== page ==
The Gabrielinos were hunter-gatherers, and moved from place to place frequently as they gathered food for their families. Gabrielino men hunted deer, rabbits, and small game, and went fishing in the rivers and ocean. Gabrielino women gathered acorns, nuts, beans, and fruits.
Women gathered acorns, cattails, and chia plants to be ground up and made into cakes. Acorns were pounded in stone or wooden mortars (or metates) then boiled in a water-proof basket or in a stone bowl. Other foods included seeds, nuts, fruits and berries, and honey. There were many jobs to be done in a Tongva village.
Perhaps because living was easy for them, the Gabrielino had time to become skilled in crafts. They decorated the articles that they made with shell inlays, and with carving and painting. On Santa Catalina Island, the Gabrielino had a good supply of steatite, a stone also known as soapstone.
In religion, for instance, the Gabrielino were the source of the jimsonweed cult, a widely practiced southern California religion that involved various sacred and esoteric rituals and the drinking of toloache, a hallucinogen made from the jimsonweed (Datura stramonium).
Typical of life by the ocean, seafood like kelp, shark, and clams was abundant. On land, the Tongva also hunted with boomerangs, or makanas, and bows and arrows. This work provided squirrel, rabbit, and deer meat. Women gathered acorns, cattails, and chia plants to be ground up and made into cakes.
It was not a name that the people ever used to refer to themselves. However, it remains a part of every official tribe’s name, either as “Gabrieleño” or “Gabrielino.” Because of the disagreement between tribal groups surrounding usage of the term Tongva, Gabrieleño has been used as a mediating term.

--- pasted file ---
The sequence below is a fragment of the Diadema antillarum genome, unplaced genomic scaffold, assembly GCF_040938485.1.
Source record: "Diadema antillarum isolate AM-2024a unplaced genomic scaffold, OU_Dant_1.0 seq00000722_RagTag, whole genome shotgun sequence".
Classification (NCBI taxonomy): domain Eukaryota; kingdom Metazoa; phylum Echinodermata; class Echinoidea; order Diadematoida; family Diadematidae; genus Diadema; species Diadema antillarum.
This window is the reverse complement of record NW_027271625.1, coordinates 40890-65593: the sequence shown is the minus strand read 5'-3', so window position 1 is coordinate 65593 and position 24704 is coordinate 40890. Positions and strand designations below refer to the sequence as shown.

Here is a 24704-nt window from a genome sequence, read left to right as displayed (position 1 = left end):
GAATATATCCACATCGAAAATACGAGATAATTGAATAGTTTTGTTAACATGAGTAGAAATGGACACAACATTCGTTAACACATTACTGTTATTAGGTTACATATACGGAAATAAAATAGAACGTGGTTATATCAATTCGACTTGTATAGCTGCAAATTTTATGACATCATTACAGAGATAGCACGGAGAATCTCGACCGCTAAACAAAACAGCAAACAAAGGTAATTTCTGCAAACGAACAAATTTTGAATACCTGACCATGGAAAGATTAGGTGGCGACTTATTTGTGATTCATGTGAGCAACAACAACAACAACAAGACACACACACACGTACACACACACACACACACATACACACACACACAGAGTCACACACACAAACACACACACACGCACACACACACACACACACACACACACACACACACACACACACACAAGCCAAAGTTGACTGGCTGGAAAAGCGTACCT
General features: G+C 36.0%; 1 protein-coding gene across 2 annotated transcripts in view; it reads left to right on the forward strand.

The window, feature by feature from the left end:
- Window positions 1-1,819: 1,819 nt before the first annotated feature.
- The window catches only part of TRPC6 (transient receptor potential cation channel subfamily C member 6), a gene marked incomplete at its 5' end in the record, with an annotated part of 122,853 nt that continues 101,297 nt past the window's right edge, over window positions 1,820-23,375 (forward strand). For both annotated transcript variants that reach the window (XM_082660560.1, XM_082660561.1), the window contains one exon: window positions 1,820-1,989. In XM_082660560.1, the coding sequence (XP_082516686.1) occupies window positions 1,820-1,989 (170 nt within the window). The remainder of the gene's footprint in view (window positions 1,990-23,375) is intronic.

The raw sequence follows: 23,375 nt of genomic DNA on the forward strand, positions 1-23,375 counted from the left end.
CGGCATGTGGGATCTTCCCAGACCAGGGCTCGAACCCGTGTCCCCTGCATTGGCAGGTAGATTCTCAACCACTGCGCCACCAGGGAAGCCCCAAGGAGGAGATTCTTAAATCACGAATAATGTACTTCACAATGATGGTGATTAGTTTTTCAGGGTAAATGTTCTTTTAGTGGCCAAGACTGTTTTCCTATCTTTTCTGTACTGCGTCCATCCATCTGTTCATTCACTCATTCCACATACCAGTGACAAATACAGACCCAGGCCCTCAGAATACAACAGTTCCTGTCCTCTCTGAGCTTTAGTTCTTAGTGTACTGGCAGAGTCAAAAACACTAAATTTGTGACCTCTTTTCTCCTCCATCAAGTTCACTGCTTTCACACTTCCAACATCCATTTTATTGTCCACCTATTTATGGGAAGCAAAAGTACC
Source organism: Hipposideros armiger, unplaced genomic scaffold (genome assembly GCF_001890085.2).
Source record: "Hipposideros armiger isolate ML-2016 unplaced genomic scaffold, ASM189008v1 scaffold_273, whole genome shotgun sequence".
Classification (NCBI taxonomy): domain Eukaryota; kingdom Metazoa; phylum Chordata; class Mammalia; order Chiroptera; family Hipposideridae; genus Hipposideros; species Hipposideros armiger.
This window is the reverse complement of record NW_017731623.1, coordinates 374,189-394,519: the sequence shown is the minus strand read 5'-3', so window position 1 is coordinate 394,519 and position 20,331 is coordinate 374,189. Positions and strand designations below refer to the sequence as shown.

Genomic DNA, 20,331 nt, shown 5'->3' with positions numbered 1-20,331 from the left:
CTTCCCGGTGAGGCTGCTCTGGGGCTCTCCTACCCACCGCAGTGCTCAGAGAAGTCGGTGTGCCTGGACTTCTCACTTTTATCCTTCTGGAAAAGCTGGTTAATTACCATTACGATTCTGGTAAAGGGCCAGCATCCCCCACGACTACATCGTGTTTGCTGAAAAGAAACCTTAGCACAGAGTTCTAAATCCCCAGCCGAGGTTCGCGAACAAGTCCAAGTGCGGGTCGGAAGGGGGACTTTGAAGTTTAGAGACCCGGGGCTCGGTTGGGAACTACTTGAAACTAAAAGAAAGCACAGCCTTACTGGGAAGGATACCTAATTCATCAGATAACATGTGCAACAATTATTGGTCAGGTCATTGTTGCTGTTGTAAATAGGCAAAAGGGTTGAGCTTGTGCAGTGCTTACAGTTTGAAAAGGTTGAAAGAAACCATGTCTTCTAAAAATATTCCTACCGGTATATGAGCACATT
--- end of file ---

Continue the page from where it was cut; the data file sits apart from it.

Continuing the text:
The Hupa had numerous food resources in their territory. They got their meat from deer and elk found in the surrounding forest. Berries and nuts could be taken from many trees and bushes in the forests as well. The Trinity River provided various types of fish such as eel, salmon and sturgeon.
Gabrielino kids enjoyed footraces, swimming, and dice games.
Around 2,000 Tongva people still live in the Los Angeles area, and they are considered to be one of the two most prominent California tribes without recognition, with 2,800 archaeological sites, such as the sacred site of Puvungna, located on what is now Cal State Long Beach.
Lost Treaty Rights And Current Status. The “18 lost treaties” recognized the Tongva but were never adopted. In 1950, under the Eisenhower policy of “Assimilation” of Native American Tribes, the Gabrielino-Tongva were effectively terminated.
Today, the Chumash are estimated to have a population of 5,000 members. Many current members can trace their ancestors to the five islands of Channel Islands National Park.
The Tongva ate a variety of foods. They gathered acorns, nuts, berries, and seeds. They fished for food in the ocean, especially the Tongva who lived on islands. They also hunted deer and small animals such as birds, rabbits, and rodents.
The Tongva language (also known as Gabrielino or Gabrieleño) is an extinct Uto-Aztecan language formerly spoken by the Tongva, a Native American people who live in and around Los Angeles, California. It has not been a language of everyday conversation since the 1940s.
Kiiy, the Gabrieleno-Tongva houses, were made of White Willow and Tule reeds on the mainland, while coastal Kiiy were made of whale bones and reeds.
The Tongva lived all throughout the Los Angeles Basin down to north Orange County and on Catalina and San Clemente islands. Tongva villages were often built near rivers, creeks, and other sources of water. Their biggest village was called Yangna and it sat right where downtown LA sits today, near the Los Angeles River.